Sinking

Tuesday 17 April

Still a little shakey from the night before, myself and Mike finally begin our training as scuba divers.  We watch very borning videos that put the fear of god into us, before attempting to suit up and get into the water for the first time.  All the gear: no idea.

Now I’m stepping outside my comfort zone to do this.  It feels very unatural.  We are not designed to breathe underwater.  I’m not designed to breathe through my mouth.  32 years of instinct and I’m told that my nose is useless.  I get the idea, try my best, but still keep ending up with mouthfulls and nostrilfulls of salt water.  horrible, dirty salt water.  Who actually said this was fun?

I struggle with it for the rest of the day.  Sometimes it works, other times its an epic fail.  I can’t seem to adjust to the notion of just breathing from my mouth, and as a result I panic, let the water in, then choke and splutter to the surface.  Lord knows what I’m going to be like 30ft deep.

I’m done in by the time we hang up the gear for the day, and both Mike and myself decide we need a drink.  Perhaps we will fare better in the morning, but it doesn’t help when everyone else we meet bangs on about what we’re not doing right and what we should be doing.  There is an odd crowd on this island.  I shall refrain from going into detail lest I offend, suffice to say they are not my kind of people, and this isn’t my kind of “sport”.

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Freedom!

Friday 11 November

We’re off!  Get me away!  Yes!  The ferry is horrible again, but nonetheless it is bringing me to the sweet, sweet mainland, and finally off the devils own rock.

A heavy day, night and day of travel lies ahead of us.  Mike, myself and two friends we met in Antigua are undertaking something of an odyssey to Leon in Nicaragua.  It will involve a one hour ferry, a three hour bus ride, a night in a petrol station and a twelve hour bus ride.  Eventually we hope to make it to our destination alive and in one piece.

The travel passes pretty well without major incident.  Staying awake all night in a petrol station is an interesting experience.  An odd collection of locals glare at our merry band with a mixture of interest and possible threat.  San Pedro Sula is not a place to hang around generally.  The all night “On The Run” chicken diner come petrol station is safe enough though, and we make it to the Tica bus tired but intact.  The only issue was the security guard telling us we couldn’t play cards…(?)  With his job that slow, perhaps it isn’t so dangerous after all.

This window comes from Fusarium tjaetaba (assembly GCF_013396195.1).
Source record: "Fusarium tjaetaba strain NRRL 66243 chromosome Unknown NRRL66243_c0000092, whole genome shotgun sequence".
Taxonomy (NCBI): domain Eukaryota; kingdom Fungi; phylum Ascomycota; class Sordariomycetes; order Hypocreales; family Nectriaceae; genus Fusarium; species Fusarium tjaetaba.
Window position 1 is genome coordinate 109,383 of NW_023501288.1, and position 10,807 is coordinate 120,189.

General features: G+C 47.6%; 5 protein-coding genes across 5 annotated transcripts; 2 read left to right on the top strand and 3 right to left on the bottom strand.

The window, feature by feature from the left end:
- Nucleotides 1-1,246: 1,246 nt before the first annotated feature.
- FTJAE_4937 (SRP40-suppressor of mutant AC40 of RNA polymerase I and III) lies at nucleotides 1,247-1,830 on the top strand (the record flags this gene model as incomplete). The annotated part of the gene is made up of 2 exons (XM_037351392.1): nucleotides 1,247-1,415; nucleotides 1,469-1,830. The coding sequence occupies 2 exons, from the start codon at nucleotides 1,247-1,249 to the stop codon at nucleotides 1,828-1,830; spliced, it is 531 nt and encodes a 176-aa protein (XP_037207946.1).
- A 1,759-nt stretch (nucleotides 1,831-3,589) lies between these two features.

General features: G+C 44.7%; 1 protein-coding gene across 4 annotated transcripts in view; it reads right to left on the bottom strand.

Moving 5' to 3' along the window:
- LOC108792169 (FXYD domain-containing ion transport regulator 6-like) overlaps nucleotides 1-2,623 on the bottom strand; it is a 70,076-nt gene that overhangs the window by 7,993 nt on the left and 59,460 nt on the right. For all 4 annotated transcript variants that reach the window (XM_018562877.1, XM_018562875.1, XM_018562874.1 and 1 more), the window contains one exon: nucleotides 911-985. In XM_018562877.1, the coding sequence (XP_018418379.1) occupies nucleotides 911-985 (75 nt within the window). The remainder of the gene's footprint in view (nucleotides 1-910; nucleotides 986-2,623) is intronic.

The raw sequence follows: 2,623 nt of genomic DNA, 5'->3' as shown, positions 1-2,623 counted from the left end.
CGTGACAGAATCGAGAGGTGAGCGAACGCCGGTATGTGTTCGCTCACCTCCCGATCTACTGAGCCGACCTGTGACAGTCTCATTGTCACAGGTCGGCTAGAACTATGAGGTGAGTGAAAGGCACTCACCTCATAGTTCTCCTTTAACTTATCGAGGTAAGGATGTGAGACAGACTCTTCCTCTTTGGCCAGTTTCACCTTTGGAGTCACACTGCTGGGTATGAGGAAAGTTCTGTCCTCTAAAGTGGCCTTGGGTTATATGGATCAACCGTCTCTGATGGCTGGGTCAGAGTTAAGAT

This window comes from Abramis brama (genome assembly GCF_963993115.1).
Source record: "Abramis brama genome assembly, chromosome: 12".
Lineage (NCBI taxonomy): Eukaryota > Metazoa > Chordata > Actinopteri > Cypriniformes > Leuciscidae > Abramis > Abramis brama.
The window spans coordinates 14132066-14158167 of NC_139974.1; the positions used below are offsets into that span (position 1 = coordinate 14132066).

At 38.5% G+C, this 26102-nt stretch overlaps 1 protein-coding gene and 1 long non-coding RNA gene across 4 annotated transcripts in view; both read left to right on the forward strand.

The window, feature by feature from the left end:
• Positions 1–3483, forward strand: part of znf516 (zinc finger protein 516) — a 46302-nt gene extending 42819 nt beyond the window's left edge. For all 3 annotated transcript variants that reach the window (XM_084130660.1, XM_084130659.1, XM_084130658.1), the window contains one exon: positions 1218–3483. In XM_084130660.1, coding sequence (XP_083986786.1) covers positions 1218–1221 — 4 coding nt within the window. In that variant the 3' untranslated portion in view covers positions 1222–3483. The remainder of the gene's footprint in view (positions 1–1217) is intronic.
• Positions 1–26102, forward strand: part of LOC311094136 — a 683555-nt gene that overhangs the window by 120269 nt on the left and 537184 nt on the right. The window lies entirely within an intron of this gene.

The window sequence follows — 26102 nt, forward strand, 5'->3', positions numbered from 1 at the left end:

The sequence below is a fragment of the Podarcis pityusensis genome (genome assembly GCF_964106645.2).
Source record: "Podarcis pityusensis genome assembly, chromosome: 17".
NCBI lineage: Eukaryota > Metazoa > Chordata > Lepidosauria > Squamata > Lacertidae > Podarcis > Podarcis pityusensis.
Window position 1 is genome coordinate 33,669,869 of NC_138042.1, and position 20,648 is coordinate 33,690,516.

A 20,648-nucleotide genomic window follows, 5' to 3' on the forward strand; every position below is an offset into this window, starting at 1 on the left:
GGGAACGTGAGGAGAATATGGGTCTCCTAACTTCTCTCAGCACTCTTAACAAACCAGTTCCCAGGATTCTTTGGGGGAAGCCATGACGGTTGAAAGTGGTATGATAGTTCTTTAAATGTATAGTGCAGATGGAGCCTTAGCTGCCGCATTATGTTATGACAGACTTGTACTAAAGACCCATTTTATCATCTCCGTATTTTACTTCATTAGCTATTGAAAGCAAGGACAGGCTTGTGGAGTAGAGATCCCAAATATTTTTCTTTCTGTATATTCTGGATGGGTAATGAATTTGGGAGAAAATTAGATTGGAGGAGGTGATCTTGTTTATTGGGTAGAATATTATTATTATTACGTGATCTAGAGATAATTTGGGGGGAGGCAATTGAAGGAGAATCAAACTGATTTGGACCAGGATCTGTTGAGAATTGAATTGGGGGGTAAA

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Beaten. Totally beaten.

Thursday 10 November

Another day on Utila.

I was going to just leave it at that, for comic effect, but I decided to go into a little detail about how this island has actually beaten me.  I shall refrain from labouring the point.

I’ve been very ill for four days.

I didn’t even manage to pass my basic open water scuba diving thing.

That “nice” Australian girl I spent yesterday evening with sucked the face off another Australian in front of me tonight.  Right after I bought him a drink.  Actually no.  During.  I was at the bar buying them drinks, and when I returned the deed was happening.  I should really have told him that I was with her last night and I’d started to develop an itch.

I walked home a beaten man.  Fuck you Utila.  Thank goodness I’m getting the ferry tomorrow.  It’ll probably sink.

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Perspective

Tuesday 08 November

“The greatest day of a mans life!” someone shouted at me from across the bar the other night.  This was after overhearing I had done my first open water dive.  One of the greatest days of my life recently was farting in bed and it being only that.  It appears the Imodium has done the trick.

Since lying in bed all this time I have in fact discovered I am staying on a building site.  My window opens (by opens I mean there is no window) onto the main street.  From this wonderful vantage point I can’t see anything, due to the mosquito net, but I do get a rich cacophony of the best Utila has to offer.  Regardless the time of day or night, my senses are treated to owls and cockerels having a sing off, spluttery motorbikes that haven’t had a service in a decade, screaming locals shouting abuse at each other, appalling music on repeat, and dogs joining in just for the fun of it.  I seriously think it would be quieter living with a drum playing baby in a corrugated iron shed at the end of a runway.